Ham also claims that the Bible is clear in declaring that God created all the forms of plant and animal life by creating distinct "kinds" (Hebrew min), and that these created kinds correspond to what in modern taxonomic classification would be called the family (not species or genus) (41, 105). Thus, new species can arise by natural evolution, but this evolutionary change is within the boundary of a "kind" or "family." Ham is silent, however, about how, prior to Darwin, "kinds" were interpreted as species. Once Darwin had shown how species can emerge by natural evolution, some creationists, beginning with Frank Marsh in 1941, began to argue that the Hebrew min was an "imprecise term," and that it should be interpreted not as species but as family. (I have written about this here.) Ham has adopted this interpretation without acknowledging that it is an interpretation that is not a "clear teaching" of the Bible. (I have written a post on Ham's debate with Bill Nye in 2014.
Against Ham, Hugh Ross (the old earth creationist) insists that the Bible clearly teaches that the six days of creation in Genesis 1 are not literal 24-hour days but "ages"--long expanses of time that correspond to the billions of years for the creation of the universe, the earth, and life that has been confirmed by modern science. And yet, while disagreeing with Ham about dating, Ross agrees with Ham in reading the Genesis story literally. So, for example, he agrees with Ham that the human species was originally created with God's creation of Adam and Eve; and he predicts that genetic models will eventually show an initial human ancestral population of 2. The creation narrative in Genesis is "in perfect accord--both descriptively and chronologically--with the established scientific record" (83). The Book of Scripture and the Book of Nature are in concord.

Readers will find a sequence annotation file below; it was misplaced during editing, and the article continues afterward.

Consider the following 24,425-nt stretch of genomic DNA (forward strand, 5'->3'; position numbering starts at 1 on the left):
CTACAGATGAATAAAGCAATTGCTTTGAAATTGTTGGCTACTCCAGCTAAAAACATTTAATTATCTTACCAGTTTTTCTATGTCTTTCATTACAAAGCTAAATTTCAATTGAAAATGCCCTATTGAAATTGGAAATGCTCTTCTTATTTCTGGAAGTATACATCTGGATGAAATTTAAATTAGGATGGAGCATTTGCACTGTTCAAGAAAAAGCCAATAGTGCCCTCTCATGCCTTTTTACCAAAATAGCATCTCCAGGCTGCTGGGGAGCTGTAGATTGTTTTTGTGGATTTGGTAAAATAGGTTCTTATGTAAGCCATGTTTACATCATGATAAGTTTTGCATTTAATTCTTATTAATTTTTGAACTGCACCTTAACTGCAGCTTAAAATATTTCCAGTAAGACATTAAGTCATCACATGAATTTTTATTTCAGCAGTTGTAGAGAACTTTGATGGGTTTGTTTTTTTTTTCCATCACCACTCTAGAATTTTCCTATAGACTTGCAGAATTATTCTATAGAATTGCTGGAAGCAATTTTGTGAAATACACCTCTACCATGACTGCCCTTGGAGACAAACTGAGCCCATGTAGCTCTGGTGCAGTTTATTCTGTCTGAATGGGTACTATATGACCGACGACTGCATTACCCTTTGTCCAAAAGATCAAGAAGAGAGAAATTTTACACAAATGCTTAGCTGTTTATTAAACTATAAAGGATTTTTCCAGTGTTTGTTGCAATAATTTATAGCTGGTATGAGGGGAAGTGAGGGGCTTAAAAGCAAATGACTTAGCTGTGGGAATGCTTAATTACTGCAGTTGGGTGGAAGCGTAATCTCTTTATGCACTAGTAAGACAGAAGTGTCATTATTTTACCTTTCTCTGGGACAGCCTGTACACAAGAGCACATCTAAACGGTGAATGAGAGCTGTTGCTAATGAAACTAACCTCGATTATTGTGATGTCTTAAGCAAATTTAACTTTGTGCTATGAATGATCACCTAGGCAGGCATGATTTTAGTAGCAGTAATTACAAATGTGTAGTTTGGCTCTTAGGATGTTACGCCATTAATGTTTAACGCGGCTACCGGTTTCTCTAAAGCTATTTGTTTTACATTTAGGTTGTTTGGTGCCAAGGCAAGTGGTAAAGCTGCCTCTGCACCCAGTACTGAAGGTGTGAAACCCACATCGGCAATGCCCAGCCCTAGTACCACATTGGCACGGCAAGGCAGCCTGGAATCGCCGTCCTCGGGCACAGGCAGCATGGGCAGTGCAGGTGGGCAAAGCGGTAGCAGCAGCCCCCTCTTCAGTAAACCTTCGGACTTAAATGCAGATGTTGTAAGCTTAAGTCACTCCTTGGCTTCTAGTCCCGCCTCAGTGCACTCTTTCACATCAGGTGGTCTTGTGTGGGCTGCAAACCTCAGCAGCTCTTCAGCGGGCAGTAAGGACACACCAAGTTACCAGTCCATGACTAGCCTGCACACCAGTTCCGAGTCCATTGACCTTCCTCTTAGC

Ross believes that the evolutionary history of the universe and life show gaps that cannot be explained by purely natural evolutionary processes, because these gaps arise from God's miraculous intervention. For example, there is an unbridgeable gap between human beings and all other animals, because the creation of Adam and Eve was a miraculous work of the Creator. Similarly, mass extinction and mass speciation events show God's interventions into natural history.
Unlike both Ham and Ross, Deborah Haarsma (the evolutionary creationist) does not see the creation story in Genesis as a literal history of nature's origins, and she does not see gaps in evolutionary history that require miraculous interventions by God to create what cannot arise by natural evolution. She writes: "Evolutionary creation is the view that God created the universe, earth, and life over billions of years, and that the gradual process of evolution was crafted and governed by God to create the diversity of all life on earth. Thus, evolution is not a worldview in opposition to God but a natural mechanism by which God providentially achieves his purposes" (125).